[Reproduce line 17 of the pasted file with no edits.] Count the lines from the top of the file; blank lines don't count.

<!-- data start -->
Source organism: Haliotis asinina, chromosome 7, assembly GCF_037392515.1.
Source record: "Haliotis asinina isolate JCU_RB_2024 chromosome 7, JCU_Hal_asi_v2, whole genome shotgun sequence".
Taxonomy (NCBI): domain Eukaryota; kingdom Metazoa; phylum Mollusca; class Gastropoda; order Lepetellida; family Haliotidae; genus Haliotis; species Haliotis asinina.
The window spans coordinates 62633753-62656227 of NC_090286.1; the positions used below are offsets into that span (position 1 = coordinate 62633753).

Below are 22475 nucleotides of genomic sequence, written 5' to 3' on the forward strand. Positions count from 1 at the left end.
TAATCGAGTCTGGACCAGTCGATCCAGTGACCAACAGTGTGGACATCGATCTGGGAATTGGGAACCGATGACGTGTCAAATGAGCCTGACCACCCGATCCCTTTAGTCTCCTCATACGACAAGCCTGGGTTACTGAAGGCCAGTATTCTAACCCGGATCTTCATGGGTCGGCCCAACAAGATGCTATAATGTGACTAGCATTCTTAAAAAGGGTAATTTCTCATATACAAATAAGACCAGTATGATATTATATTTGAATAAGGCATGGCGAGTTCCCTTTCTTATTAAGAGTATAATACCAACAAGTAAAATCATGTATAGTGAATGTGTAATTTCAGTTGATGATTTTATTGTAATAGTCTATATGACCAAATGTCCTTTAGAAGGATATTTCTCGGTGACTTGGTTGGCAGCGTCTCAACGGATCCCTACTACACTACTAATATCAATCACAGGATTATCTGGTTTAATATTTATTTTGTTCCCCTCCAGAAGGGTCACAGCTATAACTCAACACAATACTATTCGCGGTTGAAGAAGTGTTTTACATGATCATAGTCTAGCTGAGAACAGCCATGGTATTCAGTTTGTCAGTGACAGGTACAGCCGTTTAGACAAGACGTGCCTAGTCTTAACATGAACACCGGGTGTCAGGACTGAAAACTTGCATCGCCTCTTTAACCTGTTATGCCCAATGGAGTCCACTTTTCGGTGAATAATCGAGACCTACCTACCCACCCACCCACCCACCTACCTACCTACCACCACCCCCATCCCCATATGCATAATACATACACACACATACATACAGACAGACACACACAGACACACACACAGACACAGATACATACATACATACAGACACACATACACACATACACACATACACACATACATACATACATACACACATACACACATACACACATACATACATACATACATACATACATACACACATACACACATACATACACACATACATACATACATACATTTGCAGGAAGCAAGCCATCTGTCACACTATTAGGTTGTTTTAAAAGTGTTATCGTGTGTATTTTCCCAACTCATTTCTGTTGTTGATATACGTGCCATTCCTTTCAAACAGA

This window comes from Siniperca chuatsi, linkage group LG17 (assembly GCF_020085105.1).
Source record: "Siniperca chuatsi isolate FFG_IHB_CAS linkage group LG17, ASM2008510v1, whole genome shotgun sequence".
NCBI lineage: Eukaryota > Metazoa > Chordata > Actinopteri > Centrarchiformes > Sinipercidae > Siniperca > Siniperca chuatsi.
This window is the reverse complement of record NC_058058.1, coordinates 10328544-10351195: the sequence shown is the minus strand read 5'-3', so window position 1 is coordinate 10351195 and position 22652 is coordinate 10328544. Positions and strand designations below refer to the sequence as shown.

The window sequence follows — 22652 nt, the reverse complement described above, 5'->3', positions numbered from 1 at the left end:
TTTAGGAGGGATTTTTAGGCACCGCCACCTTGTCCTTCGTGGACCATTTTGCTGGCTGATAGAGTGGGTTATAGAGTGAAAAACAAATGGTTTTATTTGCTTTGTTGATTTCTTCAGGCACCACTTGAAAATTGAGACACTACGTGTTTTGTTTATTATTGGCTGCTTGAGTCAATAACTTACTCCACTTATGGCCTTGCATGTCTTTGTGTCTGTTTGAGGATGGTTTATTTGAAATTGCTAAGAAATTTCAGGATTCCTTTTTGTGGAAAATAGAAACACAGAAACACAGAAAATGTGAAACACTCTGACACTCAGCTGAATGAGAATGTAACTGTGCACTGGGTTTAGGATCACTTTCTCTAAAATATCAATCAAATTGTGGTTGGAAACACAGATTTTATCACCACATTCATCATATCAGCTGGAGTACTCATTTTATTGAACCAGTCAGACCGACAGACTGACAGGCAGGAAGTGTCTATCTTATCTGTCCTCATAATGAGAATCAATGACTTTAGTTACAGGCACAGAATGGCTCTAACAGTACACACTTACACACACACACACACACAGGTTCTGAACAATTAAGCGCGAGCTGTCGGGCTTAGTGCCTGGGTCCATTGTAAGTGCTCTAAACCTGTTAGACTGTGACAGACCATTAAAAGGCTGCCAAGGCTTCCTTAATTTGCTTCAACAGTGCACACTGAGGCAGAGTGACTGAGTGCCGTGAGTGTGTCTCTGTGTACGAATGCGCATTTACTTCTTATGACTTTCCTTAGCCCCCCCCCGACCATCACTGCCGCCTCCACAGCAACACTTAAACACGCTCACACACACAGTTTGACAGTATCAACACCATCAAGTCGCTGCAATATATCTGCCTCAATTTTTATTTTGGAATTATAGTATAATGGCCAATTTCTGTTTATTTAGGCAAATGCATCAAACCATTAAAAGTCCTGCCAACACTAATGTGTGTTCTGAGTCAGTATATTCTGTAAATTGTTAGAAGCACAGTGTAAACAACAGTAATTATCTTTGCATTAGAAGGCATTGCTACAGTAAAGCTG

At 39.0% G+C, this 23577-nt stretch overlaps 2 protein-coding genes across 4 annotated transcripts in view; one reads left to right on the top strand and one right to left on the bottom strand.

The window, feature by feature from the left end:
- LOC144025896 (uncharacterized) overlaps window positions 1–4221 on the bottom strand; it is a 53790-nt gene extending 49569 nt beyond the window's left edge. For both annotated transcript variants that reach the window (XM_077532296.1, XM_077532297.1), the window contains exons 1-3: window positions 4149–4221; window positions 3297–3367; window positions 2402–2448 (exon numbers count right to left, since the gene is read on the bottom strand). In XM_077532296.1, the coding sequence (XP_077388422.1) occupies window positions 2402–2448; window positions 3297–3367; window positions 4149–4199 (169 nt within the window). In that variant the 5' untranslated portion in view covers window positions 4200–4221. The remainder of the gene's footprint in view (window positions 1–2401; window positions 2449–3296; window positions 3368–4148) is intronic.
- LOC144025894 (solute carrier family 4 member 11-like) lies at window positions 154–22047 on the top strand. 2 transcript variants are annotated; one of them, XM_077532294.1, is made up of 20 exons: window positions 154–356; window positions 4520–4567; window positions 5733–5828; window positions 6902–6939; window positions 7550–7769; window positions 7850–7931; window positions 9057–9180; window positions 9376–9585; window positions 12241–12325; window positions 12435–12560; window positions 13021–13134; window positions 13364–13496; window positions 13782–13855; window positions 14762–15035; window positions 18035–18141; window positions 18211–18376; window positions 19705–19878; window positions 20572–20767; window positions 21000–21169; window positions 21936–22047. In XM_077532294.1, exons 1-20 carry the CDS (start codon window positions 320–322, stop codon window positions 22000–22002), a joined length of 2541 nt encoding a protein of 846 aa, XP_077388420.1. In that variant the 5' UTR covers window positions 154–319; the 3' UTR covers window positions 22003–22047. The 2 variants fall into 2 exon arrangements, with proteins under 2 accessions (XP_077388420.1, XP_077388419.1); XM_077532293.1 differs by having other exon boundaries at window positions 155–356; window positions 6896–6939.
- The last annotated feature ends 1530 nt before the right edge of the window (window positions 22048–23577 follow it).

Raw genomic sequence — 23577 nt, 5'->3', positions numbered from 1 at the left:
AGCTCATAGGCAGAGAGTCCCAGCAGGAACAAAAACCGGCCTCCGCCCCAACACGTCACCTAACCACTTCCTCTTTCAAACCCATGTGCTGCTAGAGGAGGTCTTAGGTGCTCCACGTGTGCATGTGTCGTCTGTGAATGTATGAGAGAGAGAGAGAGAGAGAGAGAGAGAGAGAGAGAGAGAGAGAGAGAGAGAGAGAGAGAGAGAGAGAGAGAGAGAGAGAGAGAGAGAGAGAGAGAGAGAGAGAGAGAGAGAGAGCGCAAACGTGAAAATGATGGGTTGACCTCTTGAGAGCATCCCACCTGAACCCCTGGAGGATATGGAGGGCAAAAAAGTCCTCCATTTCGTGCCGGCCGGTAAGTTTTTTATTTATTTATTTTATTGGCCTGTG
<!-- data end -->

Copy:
- The last annotated feature ends 1530 nt before the right edge of the window (window positions 22048–23577 follow it).